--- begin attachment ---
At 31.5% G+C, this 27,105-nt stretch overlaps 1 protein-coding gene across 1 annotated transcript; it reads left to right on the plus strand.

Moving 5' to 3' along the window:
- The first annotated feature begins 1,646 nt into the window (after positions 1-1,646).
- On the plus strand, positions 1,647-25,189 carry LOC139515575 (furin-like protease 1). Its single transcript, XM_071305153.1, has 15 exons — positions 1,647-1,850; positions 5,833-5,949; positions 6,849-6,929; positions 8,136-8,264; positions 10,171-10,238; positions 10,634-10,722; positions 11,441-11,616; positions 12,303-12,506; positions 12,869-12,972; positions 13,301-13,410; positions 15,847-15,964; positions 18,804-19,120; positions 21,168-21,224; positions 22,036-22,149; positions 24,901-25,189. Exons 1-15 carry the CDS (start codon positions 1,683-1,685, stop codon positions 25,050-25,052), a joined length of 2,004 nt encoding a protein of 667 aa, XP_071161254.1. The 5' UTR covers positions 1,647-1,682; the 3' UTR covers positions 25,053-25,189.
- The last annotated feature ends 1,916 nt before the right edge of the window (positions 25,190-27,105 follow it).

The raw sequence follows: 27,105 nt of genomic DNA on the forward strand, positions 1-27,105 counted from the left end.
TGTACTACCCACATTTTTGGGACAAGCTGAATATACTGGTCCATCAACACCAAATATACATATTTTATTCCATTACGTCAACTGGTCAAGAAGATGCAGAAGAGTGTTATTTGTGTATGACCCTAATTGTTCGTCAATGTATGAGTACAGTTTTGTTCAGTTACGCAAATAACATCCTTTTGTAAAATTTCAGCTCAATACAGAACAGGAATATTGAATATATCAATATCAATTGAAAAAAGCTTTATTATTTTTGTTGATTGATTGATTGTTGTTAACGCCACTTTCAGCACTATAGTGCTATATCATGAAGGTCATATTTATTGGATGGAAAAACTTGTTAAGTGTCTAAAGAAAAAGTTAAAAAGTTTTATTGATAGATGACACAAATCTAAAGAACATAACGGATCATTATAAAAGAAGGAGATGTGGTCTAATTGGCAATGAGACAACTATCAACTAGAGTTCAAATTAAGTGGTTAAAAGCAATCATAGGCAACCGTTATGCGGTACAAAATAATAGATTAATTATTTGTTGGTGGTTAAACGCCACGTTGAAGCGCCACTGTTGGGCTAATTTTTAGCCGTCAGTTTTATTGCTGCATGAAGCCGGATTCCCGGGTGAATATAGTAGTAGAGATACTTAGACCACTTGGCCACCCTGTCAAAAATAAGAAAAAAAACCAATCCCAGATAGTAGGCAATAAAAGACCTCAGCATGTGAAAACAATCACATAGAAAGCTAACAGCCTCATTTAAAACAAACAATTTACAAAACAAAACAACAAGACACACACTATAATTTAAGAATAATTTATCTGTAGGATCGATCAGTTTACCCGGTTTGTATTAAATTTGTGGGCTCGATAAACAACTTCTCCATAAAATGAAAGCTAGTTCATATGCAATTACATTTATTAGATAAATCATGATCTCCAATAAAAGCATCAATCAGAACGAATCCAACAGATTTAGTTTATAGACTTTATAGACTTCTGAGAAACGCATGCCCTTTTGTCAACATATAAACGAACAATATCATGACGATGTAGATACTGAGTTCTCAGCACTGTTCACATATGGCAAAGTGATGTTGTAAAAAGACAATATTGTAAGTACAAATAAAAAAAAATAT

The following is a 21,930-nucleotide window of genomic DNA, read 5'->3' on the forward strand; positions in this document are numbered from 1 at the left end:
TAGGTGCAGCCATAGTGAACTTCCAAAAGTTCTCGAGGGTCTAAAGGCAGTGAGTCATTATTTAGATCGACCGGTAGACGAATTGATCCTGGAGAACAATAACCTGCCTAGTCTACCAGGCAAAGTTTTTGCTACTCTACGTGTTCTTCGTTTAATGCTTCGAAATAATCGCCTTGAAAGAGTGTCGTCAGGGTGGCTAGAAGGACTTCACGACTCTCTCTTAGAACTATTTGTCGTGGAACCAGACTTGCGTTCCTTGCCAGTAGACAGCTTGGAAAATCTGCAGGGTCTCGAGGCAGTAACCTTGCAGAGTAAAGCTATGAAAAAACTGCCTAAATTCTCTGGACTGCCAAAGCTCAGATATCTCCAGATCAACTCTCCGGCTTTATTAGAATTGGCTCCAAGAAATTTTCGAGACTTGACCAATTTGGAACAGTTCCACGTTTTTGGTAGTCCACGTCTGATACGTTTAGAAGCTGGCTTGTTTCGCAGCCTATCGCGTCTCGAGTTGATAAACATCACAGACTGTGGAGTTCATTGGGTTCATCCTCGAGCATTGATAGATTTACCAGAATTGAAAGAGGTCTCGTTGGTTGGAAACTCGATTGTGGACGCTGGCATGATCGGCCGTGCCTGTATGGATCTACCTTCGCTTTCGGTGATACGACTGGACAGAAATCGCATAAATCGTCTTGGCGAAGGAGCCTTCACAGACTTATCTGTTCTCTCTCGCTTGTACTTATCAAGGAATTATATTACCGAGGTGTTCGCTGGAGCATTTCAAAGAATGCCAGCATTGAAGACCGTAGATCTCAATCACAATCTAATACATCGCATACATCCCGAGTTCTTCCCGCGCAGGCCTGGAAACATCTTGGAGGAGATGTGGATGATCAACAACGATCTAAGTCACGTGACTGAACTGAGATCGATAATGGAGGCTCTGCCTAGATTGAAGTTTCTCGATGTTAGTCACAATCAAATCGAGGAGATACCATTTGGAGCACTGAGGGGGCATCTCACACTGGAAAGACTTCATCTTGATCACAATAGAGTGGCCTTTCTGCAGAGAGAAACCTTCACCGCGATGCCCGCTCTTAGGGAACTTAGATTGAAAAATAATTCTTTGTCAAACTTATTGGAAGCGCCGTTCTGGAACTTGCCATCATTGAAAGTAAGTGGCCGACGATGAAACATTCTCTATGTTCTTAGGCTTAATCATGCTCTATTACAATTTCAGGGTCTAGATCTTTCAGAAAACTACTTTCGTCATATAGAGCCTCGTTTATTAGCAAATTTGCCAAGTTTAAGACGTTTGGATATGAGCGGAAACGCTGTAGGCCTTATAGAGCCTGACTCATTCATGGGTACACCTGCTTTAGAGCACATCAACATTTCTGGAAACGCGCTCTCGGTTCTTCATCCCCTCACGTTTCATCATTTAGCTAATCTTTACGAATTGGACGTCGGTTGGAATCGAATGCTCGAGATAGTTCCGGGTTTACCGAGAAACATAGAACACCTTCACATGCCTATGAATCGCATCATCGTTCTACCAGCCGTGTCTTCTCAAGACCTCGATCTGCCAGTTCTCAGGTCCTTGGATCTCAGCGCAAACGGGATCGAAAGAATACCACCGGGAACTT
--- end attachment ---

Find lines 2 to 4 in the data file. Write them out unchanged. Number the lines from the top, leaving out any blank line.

Moving 5' to 3' along the window:
- The first annotated feature begins 1,646 nt into the window (after positions 1-1,646).
- On the plus strand, positions 1,647-25,189 carry LOC139515575 (furin-like protease 1). Its single transcript, XM_071305153.1, has 15 exons — positions 1,647-1,850; positions 5,833-5,949; positions 6,849-6,929; positions 8,136-8,264; positions 10,171-10,238; positions 10,634-10,722; positions 11,441-11,616; positions 12,303-12,506; positions 12,869-12,972; positions 13,301-13,410; positions 15,847-15,964; positions 18,804-19,120; positions 21,168-21,224; positions 22,036-22,149; positions 24,901-25,189. Exons 1-15 carry the CDS (start codon positions 1,683-1,685, stop codon positions 25,050-25,052), a joined length of 2,004 nt encoding a protein of 667 aa, XP_071161254.1. The 5' UTR covers positions 1,647-1,682; the 3' UTR covers positions 25,053-25,189.